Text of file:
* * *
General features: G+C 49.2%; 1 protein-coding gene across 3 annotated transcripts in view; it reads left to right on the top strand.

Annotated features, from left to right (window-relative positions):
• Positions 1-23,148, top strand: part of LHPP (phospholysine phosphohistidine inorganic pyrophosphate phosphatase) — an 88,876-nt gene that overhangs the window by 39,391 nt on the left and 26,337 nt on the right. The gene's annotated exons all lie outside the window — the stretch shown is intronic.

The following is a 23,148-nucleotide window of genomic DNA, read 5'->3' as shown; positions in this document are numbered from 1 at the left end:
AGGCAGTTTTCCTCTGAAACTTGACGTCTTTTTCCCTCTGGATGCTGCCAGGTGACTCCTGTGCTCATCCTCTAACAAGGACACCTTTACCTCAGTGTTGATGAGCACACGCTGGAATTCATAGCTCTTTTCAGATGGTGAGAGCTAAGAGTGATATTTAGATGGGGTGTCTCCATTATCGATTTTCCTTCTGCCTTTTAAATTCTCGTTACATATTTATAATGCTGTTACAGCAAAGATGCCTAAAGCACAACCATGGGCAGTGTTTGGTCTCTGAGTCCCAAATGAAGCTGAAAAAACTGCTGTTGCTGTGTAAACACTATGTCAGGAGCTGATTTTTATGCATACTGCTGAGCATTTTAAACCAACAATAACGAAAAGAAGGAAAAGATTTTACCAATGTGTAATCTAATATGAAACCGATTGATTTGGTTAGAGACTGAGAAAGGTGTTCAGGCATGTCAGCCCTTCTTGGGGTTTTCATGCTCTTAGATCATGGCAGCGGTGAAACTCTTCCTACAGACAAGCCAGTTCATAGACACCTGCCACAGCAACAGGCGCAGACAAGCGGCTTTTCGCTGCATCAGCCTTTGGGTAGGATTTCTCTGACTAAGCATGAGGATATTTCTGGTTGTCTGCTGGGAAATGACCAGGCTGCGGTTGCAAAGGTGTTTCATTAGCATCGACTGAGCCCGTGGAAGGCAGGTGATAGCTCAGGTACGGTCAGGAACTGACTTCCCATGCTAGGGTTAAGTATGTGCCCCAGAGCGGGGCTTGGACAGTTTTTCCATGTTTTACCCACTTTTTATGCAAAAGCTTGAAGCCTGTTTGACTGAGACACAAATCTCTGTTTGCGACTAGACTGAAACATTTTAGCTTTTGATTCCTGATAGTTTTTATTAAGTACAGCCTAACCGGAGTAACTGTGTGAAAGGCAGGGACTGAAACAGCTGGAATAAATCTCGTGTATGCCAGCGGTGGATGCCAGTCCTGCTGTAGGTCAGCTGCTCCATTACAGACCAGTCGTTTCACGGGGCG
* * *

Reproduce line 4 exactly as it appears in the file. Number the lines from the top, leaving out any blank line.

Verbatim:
The following is a 23,148-nucleotide window of genomic DNA, read 5'->3' as shown; positions in this document are numbered from 1 at the left end: